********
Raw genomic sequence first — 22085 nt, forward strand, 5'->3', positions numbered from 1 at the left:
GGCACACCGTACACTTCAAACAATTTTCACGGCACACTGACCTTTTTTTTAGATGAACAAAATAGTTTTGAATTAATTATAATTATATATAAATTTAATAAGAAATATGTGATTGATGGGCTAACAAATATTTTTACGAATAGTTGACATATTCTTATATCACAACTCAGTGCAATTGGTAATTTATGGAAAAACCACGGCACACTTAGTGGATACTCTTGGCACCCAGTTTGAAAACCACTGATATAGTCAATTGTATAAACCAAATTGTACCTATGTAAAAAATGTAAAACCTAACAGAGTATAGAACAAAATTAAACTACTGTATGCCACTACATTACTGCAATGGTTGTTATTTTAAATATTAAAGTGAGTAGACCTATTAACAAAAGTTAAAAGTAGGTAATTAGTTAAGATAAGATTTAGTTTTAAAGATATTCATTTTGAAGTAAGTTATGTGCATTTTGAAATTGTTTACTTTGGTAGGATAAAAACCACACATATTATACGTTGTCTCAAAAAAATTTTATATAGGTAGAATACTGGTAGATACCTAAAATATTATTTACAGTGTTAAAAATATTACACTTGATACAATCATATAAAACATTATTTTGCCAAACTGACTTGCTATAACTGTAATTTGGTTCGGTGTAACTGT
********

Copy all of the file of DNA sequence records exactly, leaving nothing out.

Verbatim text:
Raw genomic sequence first — 22085 nt, forward strand, 5'->3', positions numbered from 1 at the left:
GGCACACCGTACACTTCAAACAATTTTCACGGCACACTGACCTTTTTTTTAGATGAACAAAATAGTTTTGAATTAATTATAATTATATATAAATTTAATAAGAAATATGTGATTGATGGGCTAACAAATATTTTTACGAATAGTTGACATATTCTTATATCACAACTCAGTGCAATTGGTAATTTATGGAAAAACCACGGCACACTTAGTGGATACTCTTGGCACCCAGTTTGAAAACCACTGATATAGTCAATTGTATAAACCAAATTGTACCTATGTAAAAAATGTAAAACCTAACAGAGTATAGAACAAAATTAAACTACTGTATGCCACTACATTACTGCAATGGTTGTTATTTTAAATATTAAAGTGAGTAGACCTATTAACAAAAGTTAAAAGTAGGTAATTAGTTAAGATAAGATTTAGTTTTAAAGATATTCATTTTGAAGTAAGTTATGTGCATTTTGAAATTGTTTACTTTGGTAGGATAAAAACCACACATATTATACGTTGTCTCAAAAAAATTTTATATAGGTAGAATACTGGTAGATACCTAAAATATTATTTACAGTGTTAAAAATATTACACTTGATACAATCATATAAAACATTATTTTGCCAAACTGACTTGCTATAACTGTAATTTGGTTCGGTGTAACTGT